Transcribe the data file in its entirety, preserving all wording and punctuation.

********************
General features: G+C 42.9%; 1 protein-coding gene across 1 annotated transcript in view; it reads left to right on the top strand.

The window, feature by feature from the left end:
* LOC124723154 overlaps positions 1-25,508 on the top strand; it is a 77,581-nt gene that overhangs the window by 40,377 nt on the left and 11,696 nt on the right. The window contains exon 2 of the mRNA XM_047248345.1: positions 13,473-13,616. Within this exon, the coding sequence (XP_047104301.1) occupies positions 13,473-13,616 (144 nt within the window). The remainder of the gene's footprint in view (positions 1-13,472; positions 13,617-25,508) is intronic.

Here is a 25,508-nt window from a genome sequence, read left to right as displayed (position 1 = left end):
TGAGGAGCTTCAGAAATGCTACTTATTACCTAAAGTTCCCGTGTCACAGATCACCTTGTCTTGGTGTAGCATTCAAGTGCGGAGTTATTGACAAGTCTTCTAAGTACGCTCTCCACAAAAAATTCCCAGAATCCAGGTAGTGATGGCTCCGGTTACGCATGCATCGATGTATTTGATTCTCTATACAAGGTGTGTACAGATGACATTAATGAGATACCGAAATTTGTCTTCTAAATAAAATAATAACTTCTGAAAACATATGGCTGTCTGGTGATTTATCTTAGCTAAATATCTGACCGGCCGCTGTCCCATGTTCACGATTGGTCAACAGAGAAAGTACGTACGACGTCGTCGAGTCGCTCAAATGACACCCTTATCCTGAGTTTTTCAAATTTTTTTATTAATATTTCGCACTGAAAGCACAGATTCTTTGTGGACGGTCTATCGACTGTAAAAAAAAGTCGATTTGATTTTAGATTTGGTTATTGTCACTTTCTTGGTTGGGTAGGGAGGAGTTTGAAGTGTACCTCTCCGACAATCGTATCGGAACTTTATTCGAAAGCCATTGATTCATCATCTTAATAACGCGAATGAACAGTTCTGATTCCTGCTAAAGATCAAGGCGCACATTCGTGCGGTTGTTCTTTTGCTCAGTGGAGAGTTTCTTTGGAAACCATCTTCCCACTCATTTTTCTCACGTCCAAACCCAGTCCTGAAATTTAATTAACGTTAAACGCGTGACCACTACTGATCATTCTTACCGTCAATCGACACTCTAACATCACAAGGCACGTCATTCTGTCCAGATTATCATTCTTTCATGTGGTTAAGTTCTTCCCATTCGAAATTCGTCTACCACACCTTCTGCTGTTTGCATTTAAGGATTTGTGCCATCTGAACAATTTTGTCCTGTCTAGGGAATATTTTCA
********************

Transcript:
General features: G+C 42.9%; 1 protein-coding gene across 1 annotated transcript in view; it reads left to right on the top strand.

The window, feature by feature from the left end:
* LOC124723154 overlaps positions 1-25,508 on the top strand; it is a 77,581-nt gene that overhangs the window by 40,377 nt on the left and 11,696 nt on the right. The window contains exon 2 of the mRNA XM_047248345.1: positions 13,473-13,616. Within this exon, the coding sequence (XP_047104301.1) occupies positions 13,473-13,616 (144 nt within the window). The remainder of the gene's footprint in view (positions 1-13,472; positions 13,617-25,508) is intronic.

Here is a 25,508-nt window from a genome sequence, read left to right as displayed (position 1 = left end):
TGAGGAGCTTCAGAAATGCTACTTATTACCTAAAGTTCCCGTGTCACAGATCACCTTGTCTTGGTGTAGCATTCAAGTGCGGAGTTATTGACAAGTCTTCTAAGTACGCTCTCCACAAAAAATTCCCAGAATCCAGGTAGTGATGGCTCCGGTTACGCATGCATCGATGTATTTGATTCTCTATACAAGGTGTGTACAGATGACATTAATGAGATACCGAAATTTGTCTTCTAAATAAAATAATAACTTCTGAAAACATATGGCTGTCTGGTGATTTATCTTAGCTAAATATCTGACCGGCCGCTGTCCCATGTTCACGATTGGTCAACAGAGAAAGTACGTACGACGTCGTCGAGTCGCTCAAATGACACCCTTATCCTGAGTTTTTCAAATTTTTTTATTAATATTTCGCACTGAAAGCACAGATTCTTTGTGGACGGTCTATCGACTGTAAAAAAAAGTCGATTTGATTTTAGATTTGGTTATTGTCACTTTCTTGGTTGGGTAGGGAGGAGTTTGAAGTGTACCTCTCCGACAATCGTATCGGAACTTTATTCGAAAGCCATTGATTCATCATCTTAATAACGCGAATGAACAGTTCTGATTCCTGCTAAAGATCAAGGCGCACATTCGTGCGGTTGTTCTTTTGCTCAGTGGAGAGTTTCTTTGGAAACCATCTTCCCACTCATTTTTCTCACGTCCAAACCCAGTCCTGAAATTTAATTAACGTTAAACGCGTGACCACTACTGATCATTCTTACCGTCAATCGACACTCTAACATCACAAGGCACGTCATTCTGTCCAGATTATCATTCTTTCATGTGGTTAAGTTCTTCCCATTCGAAATTCGTCTACCACACCTTCTGCTGTTTGCATTTAAGGATTTGTGCCATCTGAACAATTTTGTCCTGTCTAGGGAATATTTTCA